This two wave panel study examined child self-regulation as a potential mediator of the relationship between marital attachment security in parents and anxiety in their adolescent child. Data for this study were taken from the two parent families in waves three and four of the Flourishing Families project which included 335 two-parent families with children between the ages of 14 and 16. Both parents and child completed the Novak and Clayton (2001) Self-regulation Scale with the child's self-regulation as the target, and both husbands and wives completed a modified version of the Experiences in Close Relationships Questionnaire (Fraley, Waller, & Brennan, 2000) for their attachment security in their marriage. Children completed the generalized anxiety subscale of the Spence Anxiety Inventory (Spence, 1998) at both waves. Findings showed that child self-regulation was a process through which wife insecure attachment in her marriage indirectly influenced child anxiety in both boys and girls. Self-regulation also mediated the relationship between husband insecure couple attachment and child anxiety for boys but not for girls. Only the mother insecure marital attachment was directly related to both boys' and girls' anxiety. Implications of the findings for family therapy are discussed.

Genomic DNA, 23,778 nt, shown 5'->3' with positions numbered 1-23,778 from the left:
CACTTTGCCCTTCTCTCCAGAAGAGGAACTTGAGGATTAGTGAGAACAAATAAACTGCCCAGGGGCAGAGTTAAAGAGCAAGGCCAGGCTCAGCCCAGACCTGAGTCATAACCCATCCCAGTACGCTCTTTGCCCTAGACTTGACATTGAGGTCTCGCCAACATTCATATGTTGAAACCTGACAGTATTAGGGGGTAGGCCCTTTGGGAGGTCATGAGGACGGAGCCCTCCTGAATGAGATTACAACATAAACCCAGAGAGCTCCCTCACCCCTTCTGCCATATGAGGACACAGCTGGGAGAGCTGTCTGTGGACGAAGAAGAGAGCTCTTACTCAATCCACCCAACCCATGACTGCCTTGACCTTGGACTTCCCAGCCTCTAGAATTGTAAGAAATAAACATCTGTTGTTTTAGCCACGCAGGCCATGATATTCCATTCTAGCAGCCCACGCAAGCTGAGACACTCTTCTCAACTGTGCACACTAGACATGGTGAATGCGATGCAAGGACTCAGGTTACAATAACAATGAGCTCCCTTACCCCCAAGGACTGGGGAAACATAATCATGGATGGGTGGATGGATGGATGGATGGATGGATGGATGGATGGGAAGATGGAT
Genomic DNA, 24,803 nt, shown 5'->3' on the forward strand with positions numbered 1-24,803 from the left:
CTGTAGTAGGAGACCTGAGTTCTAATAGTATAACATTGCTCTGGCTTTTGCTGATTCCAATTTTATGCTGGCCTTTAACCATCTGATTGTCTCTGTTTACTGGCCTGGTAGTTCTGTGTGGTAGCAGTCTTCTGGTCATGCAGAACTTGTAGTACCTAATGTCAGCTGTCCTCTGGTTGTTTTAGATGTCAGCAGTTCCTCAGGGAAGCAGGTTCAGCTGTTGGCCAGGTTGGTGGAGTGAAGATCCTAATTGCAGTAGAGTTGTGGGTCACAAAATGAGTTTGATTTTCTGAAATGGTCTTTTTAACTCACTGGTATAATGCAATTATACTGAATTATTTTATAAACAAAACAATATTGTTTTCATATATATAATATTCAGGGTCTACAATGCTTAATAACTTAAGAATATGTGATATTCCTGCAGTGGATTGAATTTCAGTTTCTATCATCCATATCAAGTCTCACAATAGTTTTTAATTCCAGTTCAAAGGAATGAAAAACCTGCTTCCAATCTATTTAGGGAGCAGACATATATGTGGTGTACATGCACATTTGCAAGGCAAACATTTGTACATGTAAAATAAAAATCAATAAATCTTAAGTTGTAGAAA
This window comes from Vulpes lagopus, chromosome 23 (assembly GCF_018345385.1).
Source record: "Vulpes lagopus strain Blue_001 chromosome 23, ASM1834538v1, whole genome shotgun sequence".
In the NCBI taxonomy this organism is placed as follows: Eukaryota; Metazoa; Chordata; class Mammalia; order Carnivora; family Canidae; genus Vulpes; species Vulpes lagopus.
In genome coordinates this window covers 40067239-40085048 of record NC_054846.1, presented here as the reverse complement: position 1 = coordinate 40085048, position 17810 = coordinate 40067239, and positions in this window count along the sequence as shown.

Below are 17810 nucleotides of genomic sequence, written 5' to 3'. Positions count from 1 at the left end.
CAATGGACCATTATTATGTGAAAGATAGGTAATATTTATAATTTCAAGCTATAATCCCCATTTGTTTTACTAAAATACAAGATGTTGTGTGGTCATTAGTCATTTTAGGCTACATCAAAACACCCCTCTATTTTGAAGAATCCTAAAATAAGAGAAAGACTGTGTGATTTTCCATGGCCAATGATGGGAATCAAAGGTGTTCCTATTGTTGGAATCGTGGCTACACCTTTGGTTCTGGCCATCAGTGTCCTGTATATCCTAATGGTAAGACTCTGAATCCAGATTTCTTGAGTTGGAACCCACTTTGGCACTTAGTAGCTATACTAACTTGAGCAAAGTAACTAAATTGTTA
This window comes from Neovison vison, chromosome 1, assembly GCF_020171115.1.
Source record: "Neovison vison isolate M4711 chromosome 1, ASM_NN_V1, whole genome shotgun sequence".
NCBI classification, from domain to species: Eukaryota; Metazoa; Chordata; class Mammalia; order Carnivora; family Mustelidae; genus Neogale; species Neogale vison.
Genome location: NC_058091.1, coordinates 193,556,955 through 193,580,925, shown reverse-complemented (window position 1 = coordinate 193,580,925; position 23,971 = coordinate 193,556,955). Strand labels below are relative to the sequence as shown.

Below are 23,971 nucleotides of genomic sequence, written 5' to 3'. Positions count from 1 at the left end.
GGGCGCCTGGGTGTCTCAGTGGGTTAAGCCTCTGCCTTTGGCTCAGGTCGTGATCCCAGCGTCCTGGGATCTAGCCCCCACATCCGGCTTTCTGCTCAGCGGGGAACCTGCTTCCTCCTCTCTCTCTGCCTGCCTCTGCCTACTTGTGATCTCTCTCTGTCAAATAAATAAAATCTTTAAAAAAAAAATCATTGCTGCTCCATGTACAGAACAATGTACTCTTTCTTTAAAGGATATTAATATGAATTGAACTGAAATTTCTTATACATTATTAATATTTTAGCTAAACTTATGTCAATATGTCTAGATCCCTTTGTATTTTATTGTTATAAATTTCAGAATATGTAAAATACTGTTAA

College and Department
Family, Home, and Social Sciences; Family Life; Marriage and Family Therapy
BYU ScholarsArchive Citation
Adamusko, David P., "The Mediating Influence of Child Self-Regulation on the Relationship Between Couple Attachment Security in Parents and Anxiety in Their Children" (2012). All Theses and Dissertations. 2916.
Child self-regulation, marital attachment, child anxiety